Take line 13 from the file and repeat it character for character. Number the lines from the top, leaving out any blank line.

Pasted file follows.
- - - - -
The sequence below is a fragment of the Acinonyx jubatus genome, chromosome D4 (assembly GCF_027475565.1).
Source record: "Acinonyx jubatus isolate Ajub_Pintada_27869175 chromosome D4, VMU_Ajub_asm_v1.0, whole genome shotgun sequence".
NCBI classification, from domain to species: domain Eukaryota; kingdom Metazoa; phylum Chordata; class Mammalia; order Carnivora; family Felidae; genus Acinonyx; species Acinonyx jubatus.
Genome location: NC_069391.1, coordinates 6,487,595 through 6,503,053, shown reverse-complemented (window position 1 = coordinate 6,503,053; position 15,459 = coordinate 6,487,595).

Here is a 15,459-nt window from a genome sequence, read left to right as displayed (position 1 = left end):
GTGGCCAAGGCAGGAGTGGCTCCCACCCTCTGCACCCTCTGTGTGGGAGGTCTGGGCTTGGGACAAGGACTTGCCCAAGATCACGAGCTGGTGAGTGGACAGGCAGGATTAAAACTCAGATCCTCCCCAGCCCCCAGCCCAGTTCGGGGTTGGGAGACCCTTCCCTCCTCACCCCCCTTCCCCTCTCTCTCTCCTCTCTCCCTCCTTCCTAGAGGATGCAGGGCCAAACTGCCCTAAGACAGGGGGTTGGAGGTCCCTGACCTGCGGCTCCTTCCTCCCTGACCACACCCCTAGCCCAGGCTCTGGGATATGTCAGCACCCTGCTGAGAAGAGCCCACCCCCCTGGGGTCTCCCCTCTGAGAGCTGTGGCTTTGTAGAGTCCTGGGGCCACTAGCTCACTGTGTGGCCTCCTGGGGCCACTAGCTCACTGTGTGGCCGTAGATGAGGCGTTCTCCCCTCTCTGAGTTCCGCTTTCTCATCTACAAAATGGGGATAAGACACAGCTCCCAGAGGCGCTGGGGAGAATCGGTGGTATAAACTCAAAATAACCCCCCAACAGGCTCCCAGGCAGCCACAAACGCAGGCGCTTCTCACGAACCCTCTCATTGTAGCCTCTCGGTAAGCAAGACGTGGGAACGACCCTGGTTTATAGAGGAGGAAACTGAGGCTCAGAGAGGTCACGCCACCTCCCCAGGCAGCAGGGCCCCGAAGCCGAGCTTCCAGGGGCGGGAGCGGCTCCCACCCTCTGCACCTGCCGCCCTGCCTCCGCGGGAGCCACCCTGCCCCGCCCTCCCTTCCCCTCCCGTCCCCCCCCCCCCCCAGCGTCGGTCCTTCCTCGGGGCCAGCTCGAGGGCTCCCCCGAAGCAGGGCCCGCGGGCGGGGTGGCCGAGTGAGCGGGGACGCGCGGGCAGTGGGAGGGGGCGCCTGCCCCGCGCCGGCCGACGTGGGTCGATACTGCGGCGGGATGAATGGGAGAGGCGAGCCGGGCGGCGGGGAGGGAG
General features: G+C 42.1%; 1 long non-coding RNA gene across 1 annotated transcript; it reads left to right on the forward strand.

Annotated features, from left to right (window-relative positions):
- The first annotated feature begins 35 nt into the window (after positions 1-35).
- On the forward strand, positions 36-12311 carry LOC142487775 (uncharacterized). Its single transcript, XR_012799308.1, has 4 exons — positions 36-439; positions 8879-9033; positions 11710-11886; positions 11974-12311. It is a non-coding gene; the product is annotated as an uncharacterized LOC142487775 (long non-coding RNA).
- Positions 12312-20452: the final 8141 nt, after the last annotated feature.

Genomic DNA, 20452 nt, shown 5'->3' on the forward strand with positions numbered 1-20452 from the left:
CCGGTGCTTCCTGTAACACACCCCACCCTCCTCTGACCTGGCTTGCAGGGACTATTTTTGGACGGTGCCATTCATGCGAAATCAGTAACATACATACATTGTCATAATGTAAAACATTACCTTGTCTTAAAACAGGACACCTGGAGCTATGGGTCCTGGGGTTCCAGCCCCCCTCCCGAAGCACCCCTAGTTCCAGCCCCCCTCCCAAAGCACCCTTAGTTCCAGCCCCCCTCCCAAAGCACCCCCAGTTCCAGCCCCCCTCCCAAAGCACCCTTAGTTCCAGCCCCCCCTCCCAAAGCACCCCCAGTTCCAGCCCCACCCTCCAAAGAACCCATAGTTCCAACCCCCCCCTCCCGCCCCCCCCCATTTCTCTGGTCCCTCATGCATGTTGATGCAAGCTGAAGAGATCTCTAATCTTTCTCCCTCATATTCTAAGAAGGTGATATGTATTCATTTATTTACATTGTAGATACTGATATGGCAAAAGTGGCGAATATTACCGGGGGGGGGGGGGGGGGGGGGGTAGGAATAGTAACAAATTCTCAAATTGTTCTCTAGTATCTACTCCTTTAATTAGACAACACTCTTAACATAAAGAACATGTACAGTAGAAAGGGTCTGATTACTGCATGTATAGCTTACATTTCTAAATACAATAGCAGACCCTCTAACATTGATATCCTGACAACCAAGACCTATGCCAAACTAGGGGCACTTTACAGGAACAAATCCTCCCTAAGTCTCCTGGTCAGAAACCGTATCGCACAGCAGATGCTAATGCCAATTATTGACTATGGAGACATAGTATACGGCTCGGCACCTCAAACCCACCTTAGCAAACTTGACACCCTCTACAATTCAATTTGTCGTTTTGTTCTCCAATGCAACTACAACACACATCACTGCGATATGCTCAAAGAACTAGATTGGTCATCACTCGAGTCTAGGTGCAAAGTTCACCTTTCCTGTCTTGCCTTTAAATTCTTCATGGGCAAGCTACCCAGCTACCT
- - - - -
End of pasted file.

CCGGTGCTTCCTGTAACACACCCCACCCTCCTCTGACCTGGCTTGCAGGGACTATTTTTGGACGGTGCCATTCATGCGAAATCAGTAACATACATACATTGTCATAATGTAAAACATTACCTTGTCTTAAAACAGGACACCTGGAGCTATGGGTCCTGGGGTTCCAGCCCCCCTCCCGAAGCACCCCTAGTTCCAGCCCCCCTCCCAAAGCACCCTTAGTTCCAGCCCCCCTCCCAAAGCACCCCCAGTTCCAGCCCCCCTCCCAAAGCACCCTTAGTTCCAGCCCCCCCTCCCAAAGCACCCCCAGTTCCAGCCCCACCCTCCAAAGAACCCATAGTTCCAACCCCCCCCTCCCGCCCCCCCCCATTTCTCTGGTCCCTCATGCATGTTGATGCAAGCTGAAGAGATCTCTAATCTTTCTCCCTCATATTCTAAGAAGGTGATATGTATTCATTTATTTACATTGTAGATACTGATATGGCAAAAGTGGCGAATATTACCGGGGGGGGGGGGGGGGGGGGGGTAGGAATAGTAACAAATTCTCAAATTGTTCTCTAGTATCTACTCCTTTAATTAGACAACACTCTTAACATAAAGAACATGTACAGTAGAAAGGGTCTGATTACTGCATGTATAGCTTACATTTCTAAATACAATAGCAGACCCTCTAACATTGATATCCTGACAACCAAGACCTATGCCAAACTAGGGGCACTTTACAGGAACAAATCCTCCCTAAGTCTCCTGGTCAGAAACCGTATCGCACAGCAGATGCTAATGCCAATTATTGACTATGGAGACATAGTATACGGCTCGGCACCTCAAACCCACCTTAGCAAACTTGACACCCTCTACAATTCAATTTGTCGTTTTGTTCTCCAATGCAACTACAACACACATCACTGCGATATGCTCAAAGAACTAGATTGGTCATCACTCGAGTCTAGGTGCAAAGTTCACCTTTCCTGTCTTGCCTTTAAATTCTTCATGGGCAAGCTACCCAGCTACCT